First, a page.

The purpose of this study was to investigate Special Educators and School Psychologist’s attitudes towards using Traditional Intelligence testing and Multiple Intelligence in the development of Individualized Education Programs (IEP’s). Research participants (N=99) consisted of 45 Special Educators (45.5%), 40 School Psychologist (40.5%), and 14 identifying as Other Educators (14.0%) including Education Leadership Counseling (6), Early Childhood (5), and Elementary Teacher Education (3). Participants reported a mean of 17.9 (SD=9.54) years of work experience in their field. An examination of the differences in ratings by Special Educators and School Psychologists regarding IEP’s indicated that all of the ratings of the Multiple Intelligence (MI) IEP’s were more than one point higher than the counterpart IEP’s based on traditional assessments. The greatest difference reported in ratings was MI over Traditional IEP’s concerning providing more ways for the student to succeed, where the difference was 2.18 points higher for the MI rating. Noteworthy higher ratings between MI and Traditional IEP’s were reported concerning social skills (1.92 points) and behavioral skills (1.81 points). Multiple Intelligence has been demonstrated to be beneficial to academic success. It is recommended to further investigate Special Educators and School Psychologists perceptions of using Multiple Intelligence to enhance Individualized Education Programs.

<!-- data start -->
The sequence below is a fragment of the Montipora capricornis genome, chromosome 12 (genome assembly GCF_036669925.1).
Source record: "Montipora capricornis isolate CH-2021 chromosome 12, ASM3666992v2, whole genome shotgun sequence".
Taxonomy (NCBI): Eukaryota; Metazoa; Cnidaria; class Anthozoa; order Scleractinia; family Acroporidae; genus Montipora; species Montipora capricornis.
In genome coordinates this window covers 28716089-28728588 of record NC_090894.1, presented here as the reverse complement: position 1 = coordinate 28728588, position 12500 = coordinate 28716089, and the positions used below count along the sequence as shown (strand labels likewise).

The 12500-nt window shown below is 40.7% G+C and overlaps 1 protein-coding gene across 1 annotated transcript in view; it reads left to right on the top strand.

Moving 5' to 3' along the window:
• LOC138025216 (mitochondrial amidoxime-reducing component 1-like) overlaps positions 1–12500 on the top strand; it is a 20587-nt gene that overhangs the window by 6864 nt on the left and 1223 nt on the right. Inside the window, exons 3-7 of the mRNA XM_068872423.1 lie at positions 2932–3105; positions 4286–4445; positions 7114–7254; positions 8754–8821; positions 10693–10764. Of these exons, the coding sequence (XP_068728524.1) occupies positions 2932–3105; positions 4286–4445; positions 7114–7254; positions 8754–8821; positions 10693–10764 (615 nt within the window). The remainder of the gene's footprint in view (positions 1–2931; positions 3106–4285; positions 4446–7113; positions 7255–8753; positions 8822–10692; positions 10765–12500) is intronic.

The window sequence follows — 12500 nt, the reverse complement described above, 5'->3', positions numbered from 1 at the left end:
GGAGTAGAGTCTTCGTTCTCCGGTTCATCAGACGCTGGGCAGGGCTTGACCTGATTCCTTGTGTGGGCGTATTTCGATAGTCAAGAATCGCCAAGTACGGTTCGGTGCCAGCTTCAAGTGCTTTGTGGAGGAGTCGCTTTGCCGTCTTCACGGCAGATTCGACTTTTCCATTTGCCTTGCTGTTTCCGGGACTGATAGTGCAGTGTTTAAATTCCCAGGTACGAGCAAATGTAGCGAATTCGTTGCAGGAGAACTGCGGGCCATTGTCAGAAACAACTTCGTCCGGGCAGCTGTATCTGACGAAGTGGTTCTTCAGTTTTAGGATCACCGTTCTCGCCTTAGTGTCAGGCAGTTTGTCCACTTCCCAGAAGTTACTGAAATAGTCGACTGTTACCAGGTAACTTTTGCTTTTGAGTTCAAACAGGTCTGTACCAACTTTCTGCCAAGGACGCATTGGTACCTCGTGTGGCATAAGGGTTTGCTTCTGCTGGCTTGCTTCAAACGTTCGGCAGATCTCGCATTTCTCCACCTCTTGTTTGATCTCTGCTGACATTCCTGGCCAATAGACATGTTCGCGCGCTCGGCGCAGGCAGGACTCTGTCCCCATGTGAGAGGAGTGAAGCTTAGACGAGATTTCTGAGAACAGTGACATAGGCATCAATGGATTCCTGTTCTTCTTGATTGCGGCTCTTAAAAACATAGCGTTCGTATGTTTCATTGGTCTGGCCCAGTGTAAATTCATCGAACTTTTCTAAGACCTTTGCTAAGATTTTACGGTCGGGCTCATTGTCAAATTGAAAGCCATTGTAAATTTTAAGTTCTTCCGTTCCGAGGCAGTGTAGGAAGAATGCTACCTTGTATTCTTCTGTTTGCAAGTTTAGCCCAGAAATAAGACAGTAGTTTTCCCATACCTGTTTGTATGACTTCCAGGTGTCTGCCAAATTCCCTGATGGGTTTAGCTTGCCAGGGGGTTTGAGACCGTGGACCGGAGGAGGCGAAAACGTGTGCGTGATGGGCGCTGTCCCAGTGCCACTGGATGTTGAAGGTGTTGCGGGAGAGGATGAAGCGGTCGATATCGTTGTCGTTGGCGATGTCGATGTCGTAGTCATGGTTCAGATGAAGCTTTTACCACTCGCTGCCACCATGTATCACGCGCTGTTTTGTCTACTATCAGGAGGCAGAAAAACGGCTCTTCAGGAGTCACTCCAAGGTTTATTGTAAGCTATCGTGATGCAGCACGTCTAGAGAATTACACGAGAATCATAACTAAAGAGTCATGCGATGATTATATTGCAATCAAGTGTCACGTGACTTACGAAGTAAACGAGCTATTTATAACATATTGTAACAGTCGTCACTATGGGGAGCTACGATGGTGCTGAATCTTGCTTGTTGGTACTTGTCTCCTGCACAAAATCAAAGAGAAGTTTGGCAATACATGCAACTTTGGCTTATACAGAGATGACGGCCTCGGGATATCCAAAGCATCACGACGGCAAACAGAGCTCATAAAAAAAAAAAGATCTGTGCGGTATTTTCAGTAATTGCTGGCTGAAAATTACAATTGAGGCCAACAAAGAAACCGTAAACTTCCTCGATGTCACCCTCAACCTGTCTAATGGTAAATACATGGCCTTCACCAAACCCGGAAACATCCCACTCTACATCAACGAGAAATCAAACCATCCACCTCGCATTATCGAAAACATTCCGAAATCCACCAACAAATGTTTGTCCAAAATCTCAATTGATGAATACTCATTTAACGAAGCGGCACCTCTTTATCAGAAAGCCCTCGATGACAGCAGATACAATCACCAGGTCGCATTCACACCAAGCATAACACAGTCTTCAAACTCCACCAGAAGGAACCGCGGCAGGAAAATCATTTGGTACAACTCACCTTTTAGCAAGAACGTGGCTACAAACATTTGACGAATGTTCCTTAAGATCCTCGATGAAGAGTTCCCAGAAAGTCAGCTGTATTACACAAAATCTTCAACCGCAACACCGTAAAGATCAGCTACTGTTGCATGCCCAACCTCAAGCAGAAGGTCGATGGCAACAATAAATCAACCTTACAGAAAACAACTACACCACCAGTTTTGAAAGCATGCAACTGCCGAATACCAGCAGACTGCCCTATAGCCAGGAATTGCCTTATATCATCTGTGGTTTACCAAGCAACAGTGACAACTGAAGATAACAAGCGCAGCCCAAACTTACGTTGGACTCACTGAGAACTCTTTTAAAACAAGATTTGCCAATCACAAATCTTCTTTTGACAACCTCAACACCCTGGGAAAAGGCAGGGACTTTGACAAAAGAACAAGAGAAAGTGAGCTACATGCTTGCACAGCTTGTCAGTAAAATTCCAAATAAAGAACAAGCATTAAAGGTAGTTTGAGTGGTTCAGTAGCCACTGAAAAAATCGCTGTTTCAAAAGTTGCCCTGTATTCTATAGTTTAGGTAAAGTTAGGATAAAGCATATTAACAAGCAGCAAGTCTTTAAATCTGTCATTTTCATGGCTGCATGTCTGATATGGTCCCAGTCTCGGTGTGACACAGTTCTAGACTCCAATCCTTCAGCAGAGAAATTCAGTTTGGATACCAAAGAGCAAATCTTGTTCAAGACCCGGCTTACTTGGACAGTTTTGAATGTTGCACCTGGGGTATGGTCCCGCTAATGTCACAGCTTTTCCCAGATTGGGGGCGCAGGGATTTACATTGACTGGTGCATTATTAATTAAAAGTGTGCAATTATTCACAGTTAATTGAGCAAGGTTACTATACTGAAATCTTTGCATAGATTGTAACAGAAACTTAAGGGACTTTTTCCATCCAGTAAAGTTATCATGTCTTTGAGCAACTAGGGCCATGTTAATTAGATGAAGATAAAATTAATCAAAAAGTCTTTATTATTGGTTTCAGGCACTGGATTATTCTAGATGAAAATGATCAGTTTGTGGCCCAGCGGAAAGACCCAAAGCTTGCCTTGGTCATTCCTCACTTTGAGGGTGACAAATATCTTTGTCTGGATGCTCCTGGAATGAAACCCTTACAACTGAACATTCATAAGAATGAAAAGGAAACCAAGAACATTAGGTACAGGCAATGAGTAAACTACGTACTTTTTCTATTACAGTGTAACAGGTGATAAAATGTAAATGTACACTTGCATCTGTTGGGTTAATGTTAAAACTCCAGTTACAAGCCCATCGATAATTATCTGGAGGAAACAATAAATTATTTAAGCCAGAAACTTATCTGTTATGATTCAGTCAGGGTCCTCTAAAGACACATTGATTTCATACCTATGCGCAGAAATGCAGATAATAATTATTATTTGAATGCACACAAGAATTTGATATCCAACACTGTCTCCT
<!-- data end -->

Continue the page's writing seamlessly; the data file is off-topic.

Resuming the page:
|Keywords:||Multiple Intelligence, Traditional Intelligence Testing, Individualized Educational Programs, Special Educators, School Psychologists|
Doctoral Student, College of Educaton, University of Idaho, Kuwait City, Kuwait
Chair, Rehabilitative Services, University of Texas Pan-American, Edinburg, TX, USA
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